For more information regarding the new law, and how it could help your business, please contact Betsy A. Swift at 614.227.8850 or firstname.lastname@example.org, Jim Petrie at 614.227.2373 or email@example.com, Maria J. Armstrong at 614.227.8821 or firstname.lastname@example.org, or Oyango A Snell at 614.227.2349 or at email@example.com.
This document has been prepared as a general reference document for informational purposes. The information contained herein is not intended to be and should not be construed as legal advice. Each circumstance should be considered and evaluated separately, and possibly with involvement of legal counsel. Article from Bricker & Eckler Bulletin. From Bricker & Eckler LLP
Ohio and U.S. Employment Situation
Ohio Department of Job and Family Services
30 E. Broad Street
Columbus, Ohio 43215-3414
FOR IMMEDIATE RELEASE
October 24, 2006
Ohio and U.S. Employment Situation (Seasonally Adjusted)
Ohio’s unemployment rate was 5.3 percent in September, down from 5.7 percent in August, according to data released this morning by the Ohio Department of Job and Family Services. Ohio’s nonfarm wage and salary employment decreased 2,500 over the month, from 5,457,000 in August, to 5,454,500 in September.
“The decline in unemployment was due primarily to individuals leaving the labor force and returning to school in September,” said ODJFS Director Barbara Riley.
The number of workers unemployed in Ohio in September was 316,000, down from 341,000 in August. The number of unemployed has decreased by 32,000 in the past 12 months from 348,000. The September unemployment rate for Ohio was down from 5.9 percent in September 2005.
The U.S. unemployment rate for September was 4.6 percent, down slightly from August.
Total Nonagricultural Wage and Salary Employment (Seasonally Adjusted)
Ohio’s nonfarm payroll employment fell 2,500 over the month, from 5,457,000 in August to 5,454,500 in September, according to the latest business establishment survey conducted by ODJFS.
Service-providing industries, at 4,403,100, were down 4,800 from August. The largest decline occurred in government (-3,800). Decreases also occurred in trade, transportation, and utilities ( 3,400), other services (-1,700), educational and health services (-700), and financial activities ( 300). Leisure and hospitality advanced 2,700 over the month. Professional and business services rose 1,800, while information added 600 jobs. Goods-producing industries rose 2,300 to 1,051,400. Gains occurred in manufacturing (+1,600), construction (+600), and natural resources and mining (+100).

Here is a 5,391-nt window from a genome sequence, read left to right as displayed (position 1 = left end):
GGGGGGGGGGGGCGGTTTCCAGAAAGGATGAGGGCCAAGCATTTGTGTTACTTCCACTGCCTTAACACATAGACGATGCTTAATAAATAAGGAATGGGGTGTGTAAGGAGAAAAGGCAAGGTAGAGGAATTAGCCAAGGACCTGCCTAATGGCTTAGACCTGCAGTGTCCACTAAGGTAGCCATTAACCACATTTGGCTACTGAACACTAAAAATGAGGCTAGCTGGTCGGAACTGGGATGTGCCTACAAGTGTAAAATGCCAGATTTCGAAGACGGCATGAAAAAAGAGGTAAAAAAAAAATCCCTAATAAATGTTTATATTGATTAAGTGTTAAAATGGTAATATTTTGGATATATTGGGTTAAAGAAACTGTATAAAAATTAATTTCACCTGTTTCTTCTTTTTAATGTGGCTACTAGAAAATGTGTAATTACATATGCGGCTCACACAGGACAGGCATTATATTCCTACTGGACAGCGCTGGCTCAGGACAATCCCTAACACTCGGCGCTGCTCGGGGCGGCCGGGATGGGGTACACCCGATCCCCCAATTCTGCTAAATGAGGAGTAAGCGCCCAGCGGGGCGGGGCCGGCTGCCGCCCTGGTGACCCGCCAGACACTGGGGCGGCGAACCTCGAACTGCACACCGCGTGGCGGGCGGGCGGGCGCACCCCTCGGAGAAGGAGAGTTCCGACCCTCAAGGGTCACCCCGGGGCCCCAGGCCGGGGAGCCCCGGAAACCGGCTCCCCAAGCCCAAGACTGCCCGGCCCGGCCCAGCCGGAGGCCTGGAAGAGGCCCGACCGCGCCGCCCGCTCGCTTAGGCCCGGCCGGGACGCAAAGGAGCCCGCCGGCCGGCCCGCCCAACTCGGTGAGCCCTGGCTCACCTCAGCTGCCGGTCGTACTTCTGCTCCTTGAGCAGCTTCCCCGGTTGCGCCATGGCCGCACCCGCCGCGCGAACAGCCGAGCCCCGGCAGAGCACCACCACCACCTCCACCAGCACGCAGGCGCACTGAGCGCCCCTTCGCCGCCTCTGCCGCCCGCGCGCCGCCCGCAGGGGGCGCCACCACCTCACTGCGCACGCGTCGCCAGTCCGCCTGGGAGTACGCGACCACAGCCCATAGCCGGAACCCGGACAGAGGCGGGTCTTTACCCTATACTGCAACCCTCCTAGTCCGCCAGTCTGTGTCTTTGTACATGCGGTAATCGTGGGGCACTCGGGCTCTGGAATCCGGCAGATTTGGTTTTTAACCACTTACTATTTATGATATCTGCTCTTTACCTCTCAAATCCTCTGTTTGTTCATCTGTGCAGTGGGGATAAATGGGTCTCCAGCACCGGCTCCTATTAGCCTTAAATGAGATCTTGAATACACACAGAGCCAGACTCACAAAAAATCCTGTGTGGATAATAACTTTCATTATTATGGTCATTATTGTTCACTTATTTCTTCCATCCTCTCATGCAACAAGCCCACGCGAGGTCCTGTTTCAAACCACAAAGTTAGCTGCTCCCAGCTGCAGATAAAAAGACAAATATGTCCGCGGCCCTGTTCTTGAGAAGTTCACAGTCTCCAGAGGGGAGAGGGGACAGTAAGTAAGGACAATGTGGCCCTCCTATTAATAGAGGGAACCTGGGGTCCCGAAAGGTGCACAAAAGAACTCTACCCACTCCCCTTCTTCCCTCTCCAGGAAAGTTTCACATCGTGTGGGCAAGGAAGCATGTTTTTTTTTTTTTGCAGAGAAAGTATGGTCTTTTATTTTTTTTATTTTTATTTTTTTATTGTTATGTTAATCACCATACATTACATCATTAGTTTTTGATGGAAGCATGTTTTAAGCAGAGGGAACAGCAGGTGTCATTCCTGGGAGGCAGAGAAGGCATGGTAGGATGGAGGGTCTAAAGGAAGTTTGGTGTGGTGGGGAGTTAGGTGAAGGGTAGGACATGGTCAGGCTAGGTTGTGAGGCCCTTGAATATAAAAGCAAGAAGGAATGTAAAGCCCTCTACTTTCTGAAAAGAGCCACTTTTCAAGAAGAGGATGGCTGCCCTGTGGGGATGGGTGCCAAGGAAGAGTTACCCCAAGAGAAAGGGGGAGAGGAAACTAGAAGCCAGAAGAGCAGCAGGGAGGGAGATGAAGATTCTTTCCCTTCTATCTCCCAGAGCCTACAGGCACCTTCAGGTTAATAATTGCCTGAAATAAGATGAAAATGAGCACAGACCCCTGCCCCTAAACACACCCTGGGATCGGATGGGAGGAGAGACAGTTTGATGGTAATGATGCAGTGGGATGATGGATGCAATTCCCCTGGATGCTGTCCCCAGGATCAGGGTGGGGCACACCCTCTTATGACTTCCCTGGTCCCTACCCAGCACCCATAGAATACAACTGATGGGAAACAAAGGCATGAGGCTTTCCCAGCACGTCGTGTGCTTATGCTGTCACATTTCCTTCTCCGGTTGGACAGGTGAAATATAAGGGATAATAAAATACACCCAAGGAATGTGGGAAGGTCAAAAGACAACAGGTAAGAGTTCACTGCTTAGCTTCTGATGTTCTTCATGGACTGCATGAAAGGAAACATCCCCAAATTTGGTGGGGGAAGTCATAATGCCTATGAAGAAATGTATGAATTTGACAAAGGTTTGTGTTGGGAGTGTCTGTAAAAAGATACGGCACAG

Over the past 12 months, nonagricultural wage and salary employment rose 17,700. Service-providing industries were up 21,300 from September 2005. Notable increases were seen in leisure and hospitality (+11,600), educational and health services (+9,800), and professional and business services (+9,300). Also up were financial activities (+600) and government (+500). Trade, transportation, and utilities dropped 9,300. Information was down 800, while other services slipped 400. Goods-producing industries fell 3,600 over the year. Declines of 6,100 in manufacturing and 800 in natural resources and mining were partially offset by a gain of 3,300 in construction.
Ohio County Unemployment Rates (Not Seasonally Adjusted)
Among the state’s 88 counties, the September 2006 unemployment rates ranged from a low of 3.3 percent in Delaware County to a high of 9.0 percent in Monroe County. Rates decreased in 85 of the counties. The comparable not seasonally adjusted rate for Ohio in September was 5.0 percent.
Seven counties had unemployment rates at or below 4.0 percent in September. The counties with the lowest rates, other than Delaware, were: Mercer, 3.5; Holmes, 3.6; Auglaize and Geauga, 3.8; Shelby, 3.9; and Union, 4.0 percent.
Seven counties had unemployment rates above 6.5 percent during September. The counties with the highest rates, other than Monroe, were: Meigs, 7.9; Pike, 7.6; Morgan, 7.2; Scioto, 6.9; and Jackson and Vinton, 6.8 percent.
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For more information contact ODJFS Communications, (614) 466-6650.